**Michel Gingras (University of Waterloo and Canadian Institute for Advanced Research)**

Rare-Earth Pyrochlore Oxides – a Fascinating Playground for the Experimental and Theoretical Study of Frustrated Magnetism in Three Dimensions

Frustration is a ubiquitous phenomenon in condensed matter physics, and in science in general. One can even read about it on Wikipedia: http://en.wikipedia.org/wiki/Geometrically_frustrated_magnet. In simple terms, frustration arises when a system cannot, due to competing interactions, minimize its total classical ground state energy by minimizing the energy between interacting degrees of freedom, pair by pair. There has been in recent years an explosion of experimental and theoretical activities directed at the study of geometrically frustrated magnetic systems. The motivation stems from the hope that highly frustrated magnetic systems may give rise to exotic quantum and classical phenomena. Experimentally, materials where magnetic moments (spins) reside on a three-dimensional pyrochlore lattice of corner-sharing tetrahedra have proven to be the host of unusual and intriguing behaviors induced by frustration. Examples include the spin ice phenomenology, order-by-disorder, persistent spin dynamics down to absolute zero temperature and, potentially, quantum spin liquid in so-called quantum spin ice materials. In this talk, I will review some of the exotic phenomena that have been uncovered in rare-earth magnetic pyrochlore oxide materials over the past twenty years, some of them now well-understood, others less or not much at all.

**Paige Kelley (UT/ORNL)**

Suppression of Magnetic Order Near the Kitaev Quantum Spin Liquid

The quasi-2D honeycomb magnetic insulator α-RuCl_{3} has recently been investigated as a candidate to host the quantum spin liquid ground state of the 2D Kitaev model. However, fragile long-range magnetic order arises in α-RuCl_{3} from non-Kitaev terms in the Hamiltonian. In this talk I will describe two approaches to suppressing the zigzag antiferromagnetic order in α-RuCl_{3}: the application of a magnetic field in the honeycomb plane, and the introduction of spin vacancies via chemical substitution. Inelastic neutron scattering in these magnetically disordered limits will be discussed.

**Yi Zhang (LSU)**

Localization in Energy Materials

Disorder is ubiquitous in materials and can drastically affect their properties. In particular it can induce localization of electrons and lead to a metal-insulator transition, which is known as the Anderson localization transition. Anderson localization is not only interesting from a scientific point of view, but also has been proposed to play a critical role in materials that can be used for the harvesting and efficient use of energy. Combining two recently developed methods, the effective disorder Hamiltonian method[1] and the typical medium dynamical cluster approximation[2], has opened the door to investigate localization in such energy materials with first principles simulations. In this talk, I will present our recent studies of localization in the Fe based superconductor K_{x}Fe_{2-y}Se_{2}[3], the diluted magnetic semi-conductor Ga(Mn,N)[4] and the intermediated-band photovoltaic Ti doped Si.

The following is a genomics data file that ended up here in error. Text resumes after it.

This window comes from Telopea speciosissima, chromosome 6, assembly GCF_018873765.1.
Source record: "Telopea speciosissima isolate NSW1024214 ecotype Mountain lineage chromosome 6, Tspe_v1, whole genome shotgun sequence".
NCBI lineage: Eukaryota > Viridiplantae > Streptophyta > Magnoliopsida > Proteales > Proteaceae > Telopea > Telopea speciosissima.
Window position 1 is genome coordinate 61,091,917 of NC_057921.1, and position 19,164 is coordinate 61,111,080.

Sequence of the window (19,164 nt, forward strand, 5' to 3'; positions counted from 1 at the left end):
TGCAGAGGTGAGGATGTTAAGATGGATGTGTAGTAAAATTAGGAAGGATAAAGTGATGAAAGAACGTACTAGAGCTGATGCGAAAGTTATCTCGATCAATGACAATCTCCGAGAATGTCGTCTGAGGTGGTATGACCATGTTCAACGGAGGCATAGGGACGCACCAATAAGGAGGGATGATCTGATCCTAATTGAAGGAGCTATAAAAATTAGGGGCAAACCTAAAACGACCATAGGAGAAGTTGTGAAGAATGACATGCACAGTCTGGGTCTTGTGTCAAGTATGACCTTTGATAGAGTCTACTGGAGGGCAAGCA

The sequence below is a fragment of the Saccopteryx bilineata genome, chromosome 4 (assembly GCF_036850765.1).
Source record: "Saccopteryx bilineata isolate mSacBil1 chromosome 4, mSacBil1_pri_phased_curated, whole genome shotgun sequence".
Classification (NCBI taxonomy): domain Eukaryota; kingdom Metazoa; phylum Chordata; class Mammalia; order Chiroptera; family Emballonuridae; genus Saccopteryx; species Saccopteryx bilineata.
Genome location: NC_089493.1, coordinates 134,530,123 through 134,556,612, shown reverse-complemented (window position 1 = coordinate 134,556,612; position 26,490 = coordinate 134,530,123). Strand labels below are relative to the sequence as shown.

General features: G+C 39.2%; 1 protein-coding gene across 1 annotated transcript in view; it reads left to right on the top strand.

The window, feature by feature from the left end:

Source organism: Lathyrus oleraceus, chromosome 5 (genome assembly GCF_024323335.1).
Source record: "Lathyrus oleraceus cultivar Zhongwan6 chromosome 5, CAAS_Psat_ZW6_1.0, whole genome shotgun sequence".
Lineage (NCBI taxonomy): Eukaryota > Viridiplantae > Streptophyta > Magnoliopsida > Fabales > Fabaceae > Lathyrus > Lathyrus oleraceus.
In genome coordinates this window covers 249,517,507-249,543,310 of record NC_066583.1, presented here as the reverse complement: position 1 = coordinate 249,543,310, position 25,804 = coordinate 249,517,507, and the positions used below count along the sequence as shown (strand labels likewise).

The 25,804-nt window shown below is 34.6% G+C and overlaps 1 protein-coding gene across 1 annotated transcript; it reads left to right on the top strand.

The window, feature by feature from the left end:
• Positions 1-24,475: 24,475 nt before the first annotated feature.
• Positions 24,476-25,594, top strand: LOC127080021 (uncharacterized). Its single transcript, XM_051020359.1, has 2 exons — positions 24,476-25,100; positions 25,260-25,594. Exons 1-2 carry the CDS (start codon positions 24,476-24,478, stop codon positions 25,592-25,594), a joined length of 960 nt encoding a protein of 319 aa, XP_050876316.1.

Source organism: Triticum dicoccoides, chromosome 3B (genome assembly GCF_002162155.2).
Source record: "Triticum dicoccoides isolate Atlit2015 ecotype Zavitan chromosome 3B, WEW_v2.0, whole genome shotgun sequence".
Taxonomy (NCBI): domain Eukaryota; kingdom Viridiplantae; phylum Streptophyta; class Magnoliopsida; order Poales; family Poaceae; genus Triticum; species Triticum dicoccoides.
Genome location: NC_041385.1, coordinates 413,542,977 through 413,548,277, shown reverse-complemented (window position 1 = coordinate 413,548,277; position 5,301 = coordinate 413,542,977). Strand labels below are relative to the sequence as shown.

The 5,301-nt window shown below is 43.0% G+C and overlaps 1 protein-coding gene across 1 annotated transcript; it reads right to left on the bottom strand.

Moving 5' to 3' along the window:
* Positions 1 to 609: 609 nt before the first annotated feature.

[1] T. Berlijn, D. Volja, and W. Ku PRL 106, 077005 (2011)

[2] C. E. Ekuma, H. Terletska, K.-M. Tam, Z.-Y. Meng, J. Moreno, and M. Jarrell, PRB 89, 081107 (2014)

[3] Y. Zhang, H. Terletska, C. Moore, C. Ekuma, K.-M. Tam, T. Berlijn, W. Ku, J. Moreno, and M. Jarrell, PRB 92, 205111 (2015)

[4] Y. Zhang, R. Nelson, E. Siddiqui, K-M Tam, U. Yu, T. Berlijn, W. Ku, NS Vidhyadhiraja, J. Moreno, and M Jarrell, PRB 94, 224208 (2016)

**Jacek Herbych (UT)**

Quantum distillation: how to make cold atoms cold

In recent years, experiments focusing on the nonequilibrium transport properties of ultra-cold atomic gases in optical lattices were pushed forward, ranging from the few-body to the many-body regime [1-3]. Not surprisingly, many unusual and sometimes counter intuitive phenomena exist in the transient dynamics of nonequilibrium problems, such as prethermalization, the dynamical quasi-condensation of hard-core bosons, or the quantum distillation mechanism. In parallel, theoretical understanding [4] of the nonequilibrium transport properties of strongly interacting systems in low dimensions has become a very active field of research.

Although the optical lattices have emerged as ideal simulators for the Hubbard model, there is one clear disadvantage of such a setup: the ENERGY SCALE [5]. The energy scale of solids is typically of the order of kelvin, where in atomic system it is nanokelvin. This minuscule temperature scale makes it difficult to address exotic phases, such as d-wave superconductivity in the high-temperature superconducting cuprates.

In my presentation, I will focus on one aspect of transient nonequilibrium mass transport, namely the quantum distillation [6-7] in a system of interacting fermions. Quantum distillation is the dynamical spatial separation of the lattice gas into one portion that carries predominantly interaction energy and another one that carries mostly kinetic energy. Such phenomenon was proposed as a possible cooling mechanism for, both, bosons and fermions. Dynamical filtering leads to the formation of low entropy (and therefore low temperature) regions consisting of doubly occupied sites.

I present a numerical investigation of the quantum distillation process within one- and quasi-one-dimensional lattice geometries. As a main result, we show that this phenomenon is not limited to the chains that were previously studied [6]. Interestingly, there are additional dynamical processes on the two-leg ladder such as density oscillations and self-trapping of defects that lead to a less efficient distillation process. An investigation of the time evolution starting from product states provides an explanation for this behavior. Initial product states are also considered, since in optical lattice experiments such states are often used as the initial setup. I propose configurations that lead to a fast and efficient quantum distillation.

[1] I. Bloch, Nature Physics 1, 23 (2005).

[2] I. Bloch, J. Dalibard, and S. Nascimbène, Nature Physics 8, 267 (2012).

[3] I. Bloch, J. Dalibard, and W. Zwerger, Rev. Mod. Phys. 80, 885 (2008).

[4] A. Polkovnikov, K. Sengupta, A. Silva, and M. Vengalattore, Rev.
Mod. Phys. 83, 863 (2011).

[5] D. C. McKay and B. DeMarco, Rep. Prog. Phys. 74, 054401 (2011).

[6] F. Heidrich-Meisner, S. R. Manmana, M. Rigol, A. Muramatsu, A. E.
Feiguin, and E. Dagotto, Phys. Rev. A 80, 041603 (2009).

[7] J. Herbrych, A. E. Feiguin, E. Dagotto, and F. Heidrich-Meisner,
arXiv: cond-mat/1707.01792 (2017).